Fast forward four years, Arab Strap were on the verge of splitting up, and their charms had finally fully seduced me. But I couldn’t get a ticket to any of the shows, and I thought that was my chance gone. In the years that followed, I obsessed over their studio albums, live recordings, EPs and early demos, trying to fill in for that missed opportunity, with late night walks home soundtracked by the roaring guitars and beguiling atmospheres of live album Mad For Sadness.

Arab Strap taught me about honesty in music, integrity to your sound, and to your voice. While their tales could be debauched, they seemed true to Aidan and Malcolm’s lives, they sang what they saw, and there was no glamourising or dressing it up, which rang true with me as well. They were uncompromising with their sound, and created unpolished gems that required the listener’s full attention.

Since the countdown went up on the website at the weekend, I’ve been revisiting some of my favourite songs and stories of theirs. Perhaps I’ll finally get the chance to see them live, and while it might not quite be the same band I’ve waited for all these years, it will undoubtedly be well worth the wait.

James Scott is one half of CARBS. They play Solas Festival on July 18 and the Leith Late Afterparty on July 23, and are currently working on the follow-up to Joyous Material Failure, an album we featured last

‘This guy doesn’t give a f*** about your art installation’ – Ziggy Campbell

When I was a teenager I used to listen to loads of classic rock. That stopped when I discovered a throng of Scottish bands like The Vaselines, The Pastels, Belle & Sebastian and Arab Strap. I was 15 when I first heard The Week Never Starts Round Here. I used to always rewind ‘Kate Moss’ because I liked that improvised bit where Aidan says ‘I have to sing quite loud so it goes on to the f***ing tape’.

I went off to Uni in Aberdeen and the first gig I went to was Arab Strap. They were playing in a venue called The Works on Belmont Street and the show was a triumph. They played Aberdeen again the following year in the Lemon Tree, somewhat incongruously billed with Pyschonauts. It didn’t go well. They walked off and muttered to the hostile crowd that they’d never play Aberdeen again. In some ways I thought that gig was even more triumphant.

Years later I ended up collaborating with Aidan on a sound installation called #UNRAVEL. I remember trying to explain the concept of the installation to him on the phone, having never met him, and thinking to myself ‘this guy doesn’t give a f*** about your art installation’. Mercifully, he did give a f*** about the installation and #UNRAVEL worked out well.

Around the same time I met Malcolm on the Isle of Eigg and we had a discussion about classic rock. He was just getting into it. If I had a tape of The Week Never Starts Round Here I would have given him it.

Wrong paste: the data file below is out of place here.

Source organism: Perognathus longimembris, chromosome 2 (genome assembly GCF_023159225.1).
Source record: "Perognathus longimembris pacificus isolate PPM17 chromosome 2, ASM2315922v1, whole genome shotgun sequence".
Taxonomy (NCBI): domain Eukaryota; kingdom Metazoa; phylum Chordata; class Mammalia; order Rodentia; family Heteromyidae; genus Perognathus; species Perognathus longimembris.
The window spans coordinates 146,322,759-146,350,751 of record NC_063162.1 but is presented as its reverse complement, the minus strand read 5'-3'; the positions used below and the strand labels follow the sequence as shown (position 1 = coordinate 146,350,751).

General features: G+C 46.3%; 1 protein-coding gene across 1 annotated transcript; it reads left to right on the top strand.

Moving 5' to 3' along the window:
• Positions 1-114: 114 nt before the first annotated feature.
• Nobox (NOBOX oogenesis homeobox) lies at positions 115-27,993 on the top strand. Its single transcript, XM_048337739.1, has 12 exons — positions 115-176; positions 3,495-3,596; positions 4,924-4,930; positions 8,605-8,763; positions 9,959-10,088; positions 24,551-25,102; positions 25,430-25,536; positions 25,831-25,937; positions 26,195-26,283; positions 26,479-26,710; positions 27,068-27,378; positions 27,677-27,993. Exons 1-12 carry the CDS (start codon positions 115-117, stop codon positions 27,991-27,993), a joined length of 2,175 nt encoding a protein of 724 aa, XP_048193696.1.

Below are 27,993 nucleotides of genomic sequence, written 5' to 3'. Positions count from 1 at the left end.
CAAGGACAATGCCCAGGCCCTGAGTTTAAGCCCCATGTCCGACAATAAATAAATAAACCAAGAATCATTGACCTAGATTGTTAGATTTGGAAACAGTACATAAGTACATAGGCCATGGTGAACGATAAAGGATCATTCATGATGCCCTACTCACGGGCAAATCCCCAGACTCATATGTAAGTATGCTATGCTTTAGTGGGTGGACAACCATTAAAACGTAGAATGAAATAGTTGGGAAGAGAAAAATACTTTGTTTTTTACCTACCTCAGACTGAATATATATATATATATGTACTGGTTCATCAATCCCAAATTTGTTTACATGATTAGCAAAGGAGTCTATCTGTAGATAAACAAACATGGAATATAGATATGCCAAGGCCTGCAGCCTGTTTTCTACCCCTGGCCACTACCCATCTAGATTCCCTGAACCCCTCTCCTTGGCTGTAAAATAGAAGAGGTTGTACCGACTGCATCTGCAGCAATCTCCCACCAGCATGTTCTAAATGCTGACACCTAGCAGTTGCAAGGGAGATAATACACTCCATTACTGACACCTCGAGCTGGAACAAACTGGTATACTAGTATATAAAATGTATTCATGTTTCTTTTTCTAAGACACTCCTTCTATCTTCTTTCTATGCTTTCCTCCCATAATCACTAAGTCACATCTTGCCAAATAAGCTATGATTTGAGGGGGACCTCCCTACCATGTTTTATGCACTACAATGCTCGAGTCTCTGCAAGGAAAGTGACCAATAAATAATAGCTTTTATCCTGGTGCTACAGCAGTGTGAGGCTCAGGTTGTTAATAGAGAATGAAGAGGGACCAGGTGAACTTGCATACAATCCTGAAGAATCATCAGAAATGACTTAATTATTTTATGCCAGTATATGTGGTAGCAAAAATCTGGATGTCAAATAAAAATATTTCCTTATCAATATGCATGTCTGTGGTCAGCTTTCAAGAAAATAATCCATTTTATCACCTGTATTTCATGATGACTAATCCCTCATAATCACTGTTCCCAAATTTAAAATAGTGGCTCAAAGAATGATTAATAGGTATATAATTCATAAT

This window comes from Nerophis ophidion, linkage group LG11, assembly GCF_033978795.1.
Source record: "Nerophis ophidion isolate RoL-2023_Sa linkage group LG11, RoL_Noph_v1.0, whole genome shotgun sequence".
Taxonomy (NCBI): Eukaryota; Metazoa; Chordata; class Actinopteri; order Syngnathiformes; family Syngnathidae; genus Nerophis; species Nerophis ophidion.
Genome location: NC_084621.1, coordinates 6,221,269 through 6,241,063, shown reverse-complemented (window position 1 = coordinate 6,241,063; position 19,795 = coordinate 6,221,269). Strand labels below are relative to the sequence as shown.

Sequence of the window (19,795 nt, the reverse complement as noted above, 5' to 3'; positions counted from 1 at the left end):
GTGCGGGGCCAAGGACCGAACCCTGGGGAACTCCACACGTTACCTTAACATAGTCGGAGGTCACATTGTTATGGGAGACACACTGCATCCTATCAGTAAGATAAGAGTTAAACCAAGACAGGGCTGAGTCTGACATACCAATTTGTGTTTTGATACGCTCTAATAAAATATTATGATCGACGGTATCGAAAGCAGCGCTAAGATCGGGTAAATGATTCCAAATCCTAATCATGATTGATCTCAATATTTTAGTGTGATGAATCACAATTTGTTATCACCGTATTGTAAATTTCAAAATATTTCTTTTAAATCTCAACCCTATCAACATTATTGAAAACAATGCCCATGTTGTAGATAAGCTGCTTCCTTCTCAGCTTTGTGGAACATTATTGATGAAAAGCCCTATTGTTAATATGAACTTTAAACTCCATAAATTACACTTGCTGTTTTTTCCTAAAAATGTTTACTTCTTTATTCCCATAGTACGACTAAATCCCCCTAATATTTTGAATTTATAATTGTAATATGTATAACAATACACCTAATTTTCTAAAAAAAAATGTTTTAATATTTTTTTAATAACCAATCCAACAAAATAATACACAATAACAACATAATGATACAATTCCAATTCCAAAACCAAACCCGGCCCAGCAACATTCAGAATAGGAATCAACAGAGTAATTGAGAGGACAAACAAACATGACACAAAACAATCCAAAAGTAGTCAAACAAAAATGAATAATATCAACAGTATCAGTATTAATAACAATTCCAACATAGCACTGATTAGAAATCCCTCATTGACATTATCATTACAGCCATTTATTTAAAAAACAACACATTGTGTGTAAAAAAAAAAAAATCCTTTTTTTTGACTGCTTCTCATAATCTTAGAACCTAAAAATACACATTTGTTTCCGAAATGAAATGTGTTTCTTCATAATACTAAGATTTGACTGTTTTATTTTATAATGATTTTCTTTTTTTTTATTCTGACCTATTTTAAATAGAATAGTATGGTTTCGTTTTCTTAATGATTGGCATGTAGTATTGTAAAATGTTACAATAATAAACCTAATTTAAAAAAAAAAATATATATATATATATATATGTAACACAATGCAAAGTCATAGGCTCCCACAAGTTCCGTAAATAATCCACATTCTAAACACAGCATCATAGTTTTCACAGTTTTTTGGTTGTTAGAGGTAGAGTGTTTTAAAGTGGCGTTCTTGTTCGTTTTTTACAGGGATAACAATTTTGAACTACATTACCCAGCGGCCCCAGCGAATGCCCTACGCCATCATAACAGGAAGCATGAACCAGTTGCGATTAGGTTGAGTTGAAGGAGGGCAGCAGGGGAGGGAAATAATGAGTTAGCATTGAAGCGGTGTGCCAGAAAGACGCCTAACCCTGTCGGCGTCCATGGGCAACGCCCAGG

I wonder if Arab Strap ever played Aberdeen again?

Ziggy Campbell is a member of the Edinburgh-based art collective and band FOUND.

‘I was there. Well, not *there*’ – Stuart McHugh

It’s actually some of the other contributions here that got me re-appreciating Arab Strap. Specifically, I hadn’t realised how lucky I was to experience the band first hand, when others, born that bit too late, can only listen to their albums and watch (mainly) latter-period YouTube videos.

However, I was there. Well, not *there*, not as such. I somehow missed the band’s first ever show, and certainly wasn’t clambering over a playpark fence 20 years ago on The First Big Weekend. Although I was starting to write about music just when the band were starting to make it.

But after countless reviews and interviews and two covers features in is this music?, I decided that the magazine had run its course, just when the band made the same decision. “If we did do anything in the future, we wouldn’t call it Arab Strap,” Aidan offered as a parting shot.

Since then, the band have proven to be much more than the sum of their parts – Malcolm’s fine run of wry and accomplished solo releases, Aidan’s work with Bill Wells, his electronica under the L. Pierre moniker, and his exploration of the Scottish folk tradition in the Where You’re Meant To Be film.

But it is as Arab Strap that the two will be remembered and whatever comes next – a session, a run of gigs, or even new material – it will certainly be something I look forward to with feverish anticipation. Though not as much, I suspect, as by those who missed out first time round.

Stuart McHugh is a music journalist and founding editor of is this music? magazine.


Malcolm Middleton on his solo debut, touring again, and Arab Strap